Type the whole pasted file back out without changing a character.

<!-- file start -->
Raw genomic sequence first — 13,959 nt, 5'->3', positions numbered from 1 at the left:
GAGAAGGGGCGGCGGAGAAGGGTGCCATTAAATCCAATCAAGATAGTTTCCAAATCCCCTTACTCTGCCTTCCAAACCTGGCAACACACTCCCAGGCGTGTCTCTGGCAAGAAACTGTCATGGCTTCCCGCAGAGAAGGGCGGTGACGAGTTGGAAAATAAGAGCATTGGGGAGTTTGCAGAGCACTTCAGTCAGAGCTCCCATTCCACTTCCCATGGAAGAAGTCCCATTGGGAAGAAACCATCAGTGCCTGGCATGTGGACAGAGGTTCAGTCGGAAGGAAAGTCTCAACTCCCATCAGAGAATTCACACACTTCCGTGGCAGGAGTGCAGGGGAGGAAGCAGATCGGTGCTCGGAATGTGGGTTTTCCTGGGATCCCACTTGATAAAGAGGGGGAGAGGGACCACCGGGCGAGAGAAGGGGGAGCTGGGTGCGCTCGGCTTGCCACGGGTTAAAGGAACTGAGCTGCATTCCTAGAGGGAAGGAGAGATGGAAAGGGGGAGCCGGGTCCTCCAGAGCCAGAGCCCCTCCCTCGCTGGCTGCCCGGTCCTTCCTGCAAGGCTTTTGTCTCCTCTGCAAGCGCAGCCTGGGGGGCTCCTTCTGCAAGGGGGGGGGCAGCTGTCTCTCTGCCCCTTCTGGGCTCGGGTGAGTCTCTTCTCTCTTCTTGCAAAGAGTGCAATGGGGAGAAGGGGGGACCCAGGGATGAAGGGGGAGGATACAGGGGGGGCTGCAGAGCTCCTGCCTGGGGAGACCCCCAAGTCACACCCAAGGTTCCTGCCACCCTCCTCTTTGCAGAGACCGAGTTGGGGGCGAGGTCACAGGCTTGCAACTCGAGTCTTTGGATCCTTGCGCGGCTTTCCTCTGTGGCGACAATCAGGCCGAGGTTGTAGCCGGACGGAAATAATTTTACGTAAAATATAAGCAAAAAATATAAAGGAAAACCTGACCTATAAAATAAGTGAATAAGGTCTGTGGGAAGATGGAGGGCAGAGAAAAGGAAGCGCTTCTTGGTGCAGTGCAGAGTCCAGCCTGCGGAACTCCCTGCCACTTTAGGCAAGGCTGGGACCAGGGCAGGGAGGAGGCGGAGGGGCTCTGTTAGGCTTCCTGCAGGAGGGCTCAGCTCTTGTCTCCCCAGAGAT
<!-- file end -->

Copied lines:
Raw genomic sequence first — 13,959 nt, 5'->3', positions numbered from 1 at the left:
GAGAAGGGGCGGCGGAGAAGGGTGCCATTAAATCCAATCAAGATAGTTTCCAAATCCCCTTACTCTGCCTTCCAAACCTGGCAACACACTCCCAGGCGTGTCTCTGGCAAGAAACTGTCATGGCTTCCCGCAGAGAAGGGCGGTGACGAGTTGGAAAATAAGAGCATTGGGGAGTTTGCAGAGCACTTCAGTCAGAGCTCCCATTCCACTTCCCATGGAAGAAGTCCCATTGGGAAGAAACCATCAGTGCCTGGCATGTGGACAGAGGTTCAGTCGGAAGGAAAGTCTCAACTCCCATCAGAGAATTCACACACTTCCGTGGCAGGAGTGCAGGGGAGGAAGCAGATCGGTGCTCGGAATGTGGGTTTTCCTGGGATCCCACTTGATAAAGAGGGGGAGAGGGACCACCGGGCGAGAGAAGGGGGAGCTGGGTGCGCTCGGCTTGCCACGGGTTAAAGGAACTGAGCTGCATTCCTAGAGGGAAGGAGAGATGGAAAGGGGGAGCCGGGTCCTCCAGAGCCAGAGCCCCTCCCTCGCTGGCTGCCCGGTCCTTCCTGCAAGGCTTTTGTCTCCTCTGCAAGCGCAGCCTGGGGGGCTCCTTCTGCAAGGGGGGGGGCAGCTGTCTCTCTGCCCCTTCTGGGCTCGGGTGAGTCTCTTCTCTCTTCTTGCAAAGAGTGCAATGGGGAGAAGGGGGGACCCAGGGATGAAGGGGGAGGATACAGGGGGGGCTGCAGAGCTCCTGCCTGGGGAGACCCCCAAGTCACACCCAAGGTTCCTGCCACCCTCCTCTTTGCAGAGACCGAGTTGGGGGCGAGGTCACAGGCTTGCAACTCGAGTCTTTGGATCCTTGCGCGGCTTTCCTCTGTGGCGACAATCAGGCCGAGGTTGTAGCCGGACGGAAATAATTTTACGTAAAATATAAGCAAAAAATATAAAGGAAAACCTGACCTATAAAATAAGTGAATAAGGTCTGTGGGAAGATGGAGGGCAGAGAAAAGGAAGCGCTTCTTGGTGCAGTGCAGAGTCCAGCCTGCGGAACTCCCTGCCACTTTAGGCAAGGCTGGGACCAGGGCAGGGAGGAGGCGGAGGGGCTCTGTTAGGCTTCCTGCAGGAGGGCTCAGCTCTTGTCTCCCCAGAGAT